Filed under: General, Immigrant Moments, Israeliness, War
New immigrant from England Leila describes her trip to Hebron, led by an anti-occupation former soldier. Painful stuff.
Idan muses about the good and the bad, the yin and the yang, the delicious and the undelicious:
Things which are delicious:
* Being married
* Talking about nothing all evening with friends
* Discovering good music and the fun of listening to it for the first time
* When something “just works” unexpectedly, saving you several hours of bashing head into wall
* Finding a particularly great way to phrase something complex
* lists of delicious things (oops, that is recursive)
Things which are not delicious:
* Tradesmen (Shiputznikim, Plumbers, et cetera), doubly so when they bork your workday by coming late
* Homophobes who make the distinction of rights-deserving human beings versus gay human beings
* Employers who are careless with how they handle paying/reimbursing you, generating some totally unnecessary crapwork to rectify things
I had a decidedly undelicious day. :(
… but the bright side of things is that delicious outweighs not- by a 2:1 ratio.
Jameel found photos of a rather, um, creative sukkah in Kiryat Atta, near Haifa.
I feel it necessary to point out that one is not obligated under Jewish law to risk one’s life or limb in order to fulfill Judaism’s dictates.
Just looking at it makes me nervous.
Yael’s seven cats lead to so many fun blog posts . . . .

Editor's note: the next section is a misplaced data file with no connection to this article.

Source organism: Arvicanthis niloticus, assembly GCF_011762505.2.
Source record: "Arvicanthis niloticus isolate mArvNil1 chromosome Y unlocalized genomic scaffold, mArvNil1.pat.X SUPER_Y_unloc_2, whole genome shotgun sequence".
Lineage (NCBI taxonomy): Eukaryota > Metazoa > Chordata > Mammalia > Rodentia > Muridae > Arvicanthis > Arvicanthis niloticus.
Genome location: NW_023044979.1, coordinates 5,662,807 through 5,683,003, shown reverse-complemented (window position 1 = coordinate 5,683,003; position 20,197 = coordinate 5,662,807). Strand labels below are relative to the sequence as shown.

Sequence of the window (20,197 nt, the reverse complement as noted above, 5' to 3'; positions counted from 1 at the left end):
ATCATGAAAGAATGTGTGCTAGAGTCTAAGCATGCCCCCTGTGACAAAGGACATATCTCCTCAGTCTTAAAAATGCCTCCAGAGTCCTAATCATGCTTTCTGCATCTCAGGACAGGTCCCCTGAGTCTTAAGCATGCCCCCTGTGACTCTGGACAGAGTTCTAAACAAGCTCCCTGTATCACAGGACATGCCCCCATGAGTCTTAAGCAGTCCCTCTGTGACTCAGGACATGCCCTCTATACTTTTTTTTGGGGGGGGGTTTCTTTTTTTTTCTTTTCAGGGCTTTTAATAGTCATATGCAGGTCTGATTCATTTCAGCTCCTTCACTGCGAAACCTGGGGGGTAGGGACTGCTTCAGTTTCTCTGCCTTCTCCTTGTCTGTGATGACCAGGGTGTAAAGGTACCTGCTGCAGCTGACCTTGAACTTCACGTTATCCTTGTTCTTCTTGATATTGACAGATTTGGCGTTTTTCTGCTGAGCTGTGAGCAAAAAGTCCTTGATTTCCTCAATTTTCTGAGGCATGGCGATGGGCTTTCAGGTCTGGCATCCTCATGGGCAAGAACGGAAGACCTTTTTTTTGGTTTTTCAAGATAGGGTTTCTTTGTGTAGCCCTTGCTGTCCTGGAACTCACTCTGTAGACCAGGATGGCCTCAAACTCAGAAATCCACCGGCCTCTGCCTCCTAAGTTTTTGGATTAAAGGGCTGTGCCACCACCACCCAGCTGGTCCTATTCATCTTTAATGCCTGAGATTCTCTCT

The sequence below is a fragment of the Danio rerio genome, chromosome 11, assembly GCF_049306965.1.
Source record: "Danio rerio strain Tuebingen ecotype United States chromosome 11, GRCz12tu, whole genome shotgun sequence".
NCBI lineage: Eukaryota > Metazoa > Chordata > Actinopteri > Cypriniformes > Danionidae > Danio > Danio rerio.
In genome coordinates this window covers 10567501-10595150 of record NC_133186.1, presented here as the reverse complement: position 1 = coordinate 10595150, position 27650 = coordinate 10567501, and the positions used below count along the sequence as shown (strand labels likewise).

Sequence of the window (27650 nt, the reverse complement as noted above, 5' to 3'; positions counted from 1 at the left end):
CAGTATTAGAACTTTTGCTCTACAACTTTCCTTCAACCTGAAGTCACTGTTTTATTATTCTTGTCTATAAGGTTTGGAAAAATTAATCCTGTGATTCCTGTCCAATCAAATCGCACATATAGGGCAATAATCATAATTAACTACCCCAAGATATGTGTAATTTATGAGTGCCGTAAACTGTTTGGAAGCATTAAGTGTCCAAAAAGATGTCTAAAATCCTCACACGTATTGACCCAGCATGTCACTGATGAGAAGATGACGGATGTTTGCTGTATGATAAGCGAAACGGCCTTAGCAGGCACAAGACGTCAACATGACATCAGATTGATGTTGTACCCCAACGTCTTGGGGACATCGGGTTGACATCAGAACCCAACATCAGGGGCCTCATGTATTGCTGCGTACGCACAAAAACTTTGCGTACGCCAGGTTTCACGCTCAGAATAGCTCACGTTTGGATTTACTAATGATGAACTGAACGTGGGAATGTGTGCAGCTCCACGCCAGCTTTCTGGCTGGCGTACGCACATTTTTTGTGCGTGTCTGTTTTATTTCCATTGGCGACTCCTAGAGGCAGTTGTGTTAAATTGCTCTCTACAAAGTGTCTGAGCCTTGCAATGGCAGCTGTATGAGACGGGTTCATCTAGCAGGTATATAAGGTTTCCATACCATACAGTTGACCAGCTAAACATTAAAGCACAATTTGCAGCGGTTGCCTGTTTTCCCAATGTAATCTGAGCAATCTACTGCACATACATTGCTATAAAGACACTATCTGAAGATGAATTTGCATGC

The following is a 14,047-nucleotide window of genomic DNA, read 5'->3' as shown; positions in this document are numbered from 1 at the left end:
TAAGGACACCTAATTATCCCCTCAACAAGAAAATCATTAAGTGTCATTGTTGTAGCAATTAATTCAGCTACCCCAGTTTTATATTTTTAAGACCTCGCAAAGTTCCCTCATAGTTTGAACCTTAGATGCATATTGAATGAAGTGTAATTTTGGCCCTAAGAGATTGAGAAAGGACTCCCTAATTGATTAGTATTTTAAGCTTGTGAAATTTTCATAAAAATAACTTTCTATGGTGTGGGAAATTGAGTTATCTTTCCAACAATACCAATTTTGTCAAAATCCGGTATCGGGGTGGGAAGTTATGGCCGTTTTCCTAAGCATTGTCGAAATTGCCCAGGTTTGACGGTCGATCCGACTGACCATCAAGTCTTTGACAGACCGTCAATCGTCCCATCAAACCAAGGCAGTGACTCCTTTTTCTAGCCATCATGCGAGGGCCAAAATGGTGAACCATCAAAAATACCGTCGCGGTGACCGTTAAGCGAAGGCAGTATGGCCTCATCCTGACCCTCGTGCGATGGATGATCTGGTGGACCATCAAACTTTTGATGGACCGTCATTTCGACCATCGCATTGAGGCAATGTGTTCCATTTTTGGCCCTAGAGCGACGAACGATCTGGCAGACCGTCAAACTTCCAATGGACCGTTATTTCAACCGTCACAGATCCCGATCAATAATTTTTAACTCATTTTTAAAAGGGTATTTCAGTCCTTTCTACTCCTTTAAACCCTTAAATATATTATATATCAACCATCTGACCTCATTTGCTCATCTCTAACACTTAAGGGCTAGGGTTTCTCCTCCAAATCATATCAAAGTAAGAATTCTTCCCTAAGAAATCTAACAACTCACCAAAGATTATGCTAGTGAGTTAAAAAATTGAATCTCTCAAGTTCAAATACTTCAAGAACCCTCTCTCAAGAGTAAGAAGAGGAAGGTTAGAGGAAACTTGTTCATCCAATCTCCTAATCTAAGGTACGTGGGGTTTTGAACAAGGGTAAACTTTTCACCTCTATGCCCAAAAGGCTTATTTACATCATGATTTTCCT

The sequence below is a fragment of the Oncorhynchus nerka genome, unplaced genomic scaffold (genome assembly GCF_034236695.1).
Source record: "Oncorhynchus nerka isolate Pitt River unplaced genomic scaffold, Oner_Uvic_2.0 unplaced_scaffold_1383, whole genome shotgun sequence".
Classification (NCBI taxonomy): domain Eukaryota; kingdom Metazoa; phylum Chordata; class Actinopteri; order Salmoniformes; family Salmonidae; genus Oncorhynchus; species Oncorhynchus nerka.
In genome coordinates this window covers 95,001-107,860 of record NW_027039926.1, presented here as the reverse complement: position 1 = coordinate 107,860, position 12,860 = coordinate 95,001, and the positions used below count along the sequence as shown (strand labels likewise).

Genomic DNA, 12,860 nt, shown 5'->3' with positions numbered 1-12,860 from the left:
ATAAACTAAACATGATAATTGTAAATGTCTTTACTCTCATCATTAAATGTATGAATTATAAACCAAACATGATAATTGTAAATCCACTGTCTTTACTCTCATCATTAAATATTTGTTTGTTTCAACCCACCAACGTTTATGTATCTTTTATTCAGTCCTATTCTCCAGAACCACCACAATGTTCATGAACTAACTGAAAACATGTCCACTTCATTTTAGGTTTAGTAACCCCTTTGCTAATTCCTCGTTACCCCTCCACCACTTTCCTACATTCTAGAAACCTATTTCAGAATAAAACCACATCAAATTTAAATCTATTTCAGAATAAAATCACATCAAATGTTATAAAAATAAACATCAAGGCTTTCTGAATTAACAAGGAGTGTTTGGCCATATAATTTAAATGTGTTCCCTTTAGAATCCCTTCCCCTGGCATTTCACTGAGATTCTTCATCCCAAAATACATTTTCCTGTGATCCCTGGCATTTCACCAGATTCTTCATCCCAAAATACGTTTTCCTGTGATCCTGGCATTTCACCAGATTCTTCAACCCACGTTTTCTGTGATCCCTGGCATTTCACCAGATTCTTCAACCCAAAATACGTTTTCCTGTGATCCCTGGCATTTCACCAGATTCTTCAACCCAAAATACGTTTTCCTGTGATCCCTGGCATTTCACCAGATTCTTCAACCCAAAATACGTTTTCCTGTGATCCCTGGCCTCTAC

I priced getting a professional exterminator in and calculated in the costs and the risks. The exterminator is expensive but there is also the cost of having to board 7 cats for two days and to find someone to keep myself for one of those. The stuff he sprays is highly poisonous to the cats and also very attractive to them and would require a massive cleaning of every surface, nook and cranny before they could be brought back in. It would also have to be repeated again in 6 months. I decided that maybe I can wage an equally effective but less toxic battle myself. Thus when I purchased a vacuum cleaner I went for a more expensive version than what I had planned on getting, but still cheaper than the exterminator. It is called The Animal.
It was just delivered 10 minutes ago and while it is still in box (but ha, not for long) the battle against the dastardly swarming fleas is already underway. The cats are locked in the bedroom. I bought 2 cannisters of flea powder and have liberally saturated sofa, chair cushions, and pet perches. It has been sprinkled behind the refridgerator and under the furniture. I have even sprinkled it on the floors. In another 10 minutes I will begin vacuuming those surfaces. Washable cushions will then be washed. The floor will be scrubbed in hot soapy water (well, I do this everyday at any rate but an even more major scrubbing than usual is in order). When the floors have dried, and the sofa is re-covered, the cats will be released and the flea powder, the Animal and I will take over the bedroom. This is between running out for meetings with students (I have 3 meetings set up this afternoon 2 hours apart). This may actually end up being a two-day process. But the fleas, they better just give up and move on out now because this is a battle I intend to win!